Stretching muscles that have trigger points makes things worse because most of the fibers in the muscle are already being stretched out by the small portion held short. Think of it this way: If I held a rubber band apart at two ends and then shortened a segment in the middle, what would happen to all the parts of the rubber band to the left and right of that middle segment? Can you see how the rest would get stretched toward the middle?

Ask yourself, does it make sense to stretch this muscle even more?

Of course not!

To get your flexibility back, you need to release your trigger points. Instead of stretching, find your trigger points and slowly roll over or massage through them 6-12 times. Repeating this a few times a day will ensure your knots don’t become permanent areas of restriction and pain.

Unstable joints

When the body senses instability, weakness, or misalignment, it activates a motion-limiting muscle girdle around the area to prevent further movement.

If you’ve ever dislocated a joint or broken a bone, you’ve felt the extreme version of this guarding mechanism. But if you’re like most people, the guarding you feel is less obvious; you might not even be aware your body does it. Your body guards itself in response to everyday situations like poor posture, fatigue, and overuse.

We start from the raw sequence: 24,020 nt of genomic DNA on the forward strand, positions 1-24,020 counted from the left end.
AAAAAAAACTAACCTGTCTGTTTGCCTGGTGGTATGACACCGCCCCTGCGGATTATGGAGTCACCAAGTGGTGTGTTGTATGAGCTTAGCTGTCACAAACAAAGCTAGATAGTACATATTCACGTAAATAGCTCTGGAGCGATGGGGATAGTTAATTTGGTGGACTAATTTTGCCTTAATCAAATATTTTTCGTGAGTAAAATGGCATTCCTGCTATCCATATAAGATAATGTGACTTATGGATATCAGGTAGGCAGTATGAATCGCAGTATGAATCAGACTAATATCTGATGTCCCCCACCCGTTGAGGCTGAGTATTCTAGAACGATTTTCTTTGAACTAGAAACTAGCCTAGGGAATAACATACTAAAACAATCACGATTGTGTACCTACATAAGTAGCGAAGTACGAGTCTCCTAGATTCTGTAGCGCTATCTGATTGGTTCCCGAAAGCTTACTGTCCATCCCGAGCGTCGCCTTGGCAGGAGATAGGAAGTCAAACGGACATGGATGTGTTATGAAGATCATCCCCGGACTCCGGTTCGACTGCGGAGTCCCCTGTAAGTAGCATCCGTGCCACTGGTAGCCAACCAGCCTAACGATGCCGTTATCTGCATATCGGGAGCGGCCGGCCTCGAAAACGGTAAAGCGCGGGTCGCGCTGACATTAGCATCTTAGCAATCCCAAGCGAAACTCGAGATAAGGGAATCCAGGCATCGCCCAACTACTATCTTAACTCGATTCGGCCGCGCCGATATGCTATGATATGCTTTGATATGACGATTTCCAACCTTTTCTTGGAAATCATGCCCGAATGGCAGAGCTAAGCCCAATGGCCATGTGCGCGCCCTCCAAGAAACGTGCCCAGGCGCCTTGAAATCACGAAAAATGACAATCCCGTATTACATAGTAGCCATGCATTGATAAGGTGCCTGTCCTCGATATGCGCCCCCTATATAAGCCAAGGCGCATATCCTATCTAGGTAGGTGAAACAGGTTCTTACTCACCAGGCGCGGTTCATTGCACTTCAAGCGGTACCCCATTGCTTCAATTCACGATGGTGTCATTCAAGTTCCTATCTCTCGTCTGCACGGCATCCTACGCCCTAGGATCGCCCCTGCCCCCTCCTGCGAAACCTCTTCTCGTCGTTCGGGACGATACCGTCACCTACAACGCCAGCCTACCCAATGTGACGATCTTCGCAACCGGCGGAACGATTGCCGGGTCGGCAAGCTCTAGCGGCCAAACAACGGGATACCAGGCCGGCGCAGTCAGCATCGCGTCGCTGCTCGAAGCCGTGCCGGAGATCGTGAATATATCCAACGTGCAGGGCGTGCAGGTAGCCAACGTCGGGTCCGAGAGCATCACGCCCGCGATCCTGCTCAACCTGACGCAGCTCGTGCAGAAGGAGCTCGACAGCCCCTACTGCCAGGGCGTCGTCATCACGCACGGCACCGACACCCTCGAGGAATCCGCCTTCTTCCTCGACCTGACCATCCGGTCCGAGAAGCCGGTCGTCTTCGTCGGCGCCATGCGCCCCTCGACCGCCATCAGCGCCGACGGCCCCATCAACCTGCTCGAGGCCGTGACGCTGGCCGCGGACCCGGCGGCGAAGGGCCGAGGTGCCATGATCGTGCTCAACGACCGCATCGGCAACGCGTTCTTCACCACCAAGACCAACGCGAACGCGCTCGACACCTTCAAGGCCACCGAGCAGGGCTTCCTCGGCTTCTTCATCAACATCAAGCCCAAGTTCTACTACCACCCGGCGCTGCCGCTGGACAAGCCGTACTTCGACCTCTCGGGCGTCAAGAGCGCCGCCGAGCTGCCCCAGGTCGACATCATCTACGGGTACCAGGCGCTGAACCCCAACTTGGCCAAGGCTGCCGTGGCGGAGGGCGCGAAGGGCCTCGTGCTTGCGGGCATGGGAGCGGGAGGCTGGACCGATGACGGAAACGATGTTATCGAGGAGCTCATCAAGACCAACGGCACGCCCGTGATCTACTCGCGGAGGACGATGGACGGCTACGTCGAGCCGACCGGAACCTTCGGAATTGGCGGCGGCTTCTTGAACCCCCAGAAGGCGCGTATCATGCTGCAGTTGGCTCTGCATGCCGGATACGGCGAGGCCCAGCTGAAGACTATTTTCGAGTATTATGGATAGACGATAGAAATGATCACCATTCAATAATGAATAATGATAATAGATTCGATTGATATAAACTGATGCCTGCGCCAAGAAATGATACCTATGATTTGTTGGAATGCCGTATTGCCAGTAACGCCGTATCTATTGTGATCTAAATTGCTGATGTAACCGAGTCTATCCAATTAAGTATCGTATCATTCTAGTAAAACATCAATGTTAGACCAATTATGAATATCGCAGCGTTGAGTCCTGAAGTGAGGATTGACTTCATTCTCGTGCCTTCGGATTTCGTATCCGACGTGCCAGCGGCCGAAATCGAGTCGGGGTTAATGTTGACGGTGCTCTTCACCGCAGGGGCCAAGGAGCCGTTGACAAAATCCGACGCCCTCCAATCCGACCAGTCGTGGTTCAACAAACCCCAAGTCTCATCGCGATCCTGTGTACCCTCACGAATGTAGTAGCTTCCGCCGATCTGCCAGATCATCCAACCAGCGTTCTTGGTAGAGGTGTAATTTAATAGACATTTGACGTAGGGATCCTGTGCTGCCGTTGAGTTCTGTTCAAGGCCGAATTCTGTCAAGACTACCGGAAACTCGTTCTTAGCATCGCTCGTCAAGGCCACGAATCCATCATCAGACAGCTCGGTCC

When your body is guarding weak or unstable joints, forced stretching works to undo the emergency bracing, triggering the body to further ramp up its guarding mechanisms, which results in even tighter muscles.

To get your flexibility back you need to convince your brain to let down its guard. How do you do that? Learn to restore good joint alignment and create supportive patterns of muscle activation. When you hear us use the terms “corrective exercise” and “functional exercise,” we are largely talking about how to promote these supportive patterns.

You might be amazed at the kind of release your body volunteers when you restore your joint stability.

Structurally rigid and habitually short muscles

If you do need to increase the physical length of your muscles, tendons, ligaments, and fascia because you have injuries that have produced scar tissue — or you’ve simply sat in a chair, daily, for decades — static stretching will help you restore flexibility.

You can structurally remodel your soft tissue with stretched positions on a consistent basis. It takes daily practice, stretching in individual positions for 2-4 minutes at a time. Yoga is effective at this, with its emphasis on relaxing into the stretch, but other static stretching methods work too. You’ll notice you move more freely after the end of each stretch. And over months the accumulated structural changes will become permanent.

Build your flexibility tool kit

The key to getting the flexibility you want is to use the methods that work for your situation. Stretching, foam rolling, and corrective exercise are a few of the many techniques that improve flexibility and create greater range of motion. There are also neurologic inhibition techniques like PNF (proprioceptive neuromuscular facilitation), AIS (active isolated stretching), and PRRT (primal reflex release technique™) that you can use to augment your efforts.

Send me your questions about stretching, or feel free to leave a comment.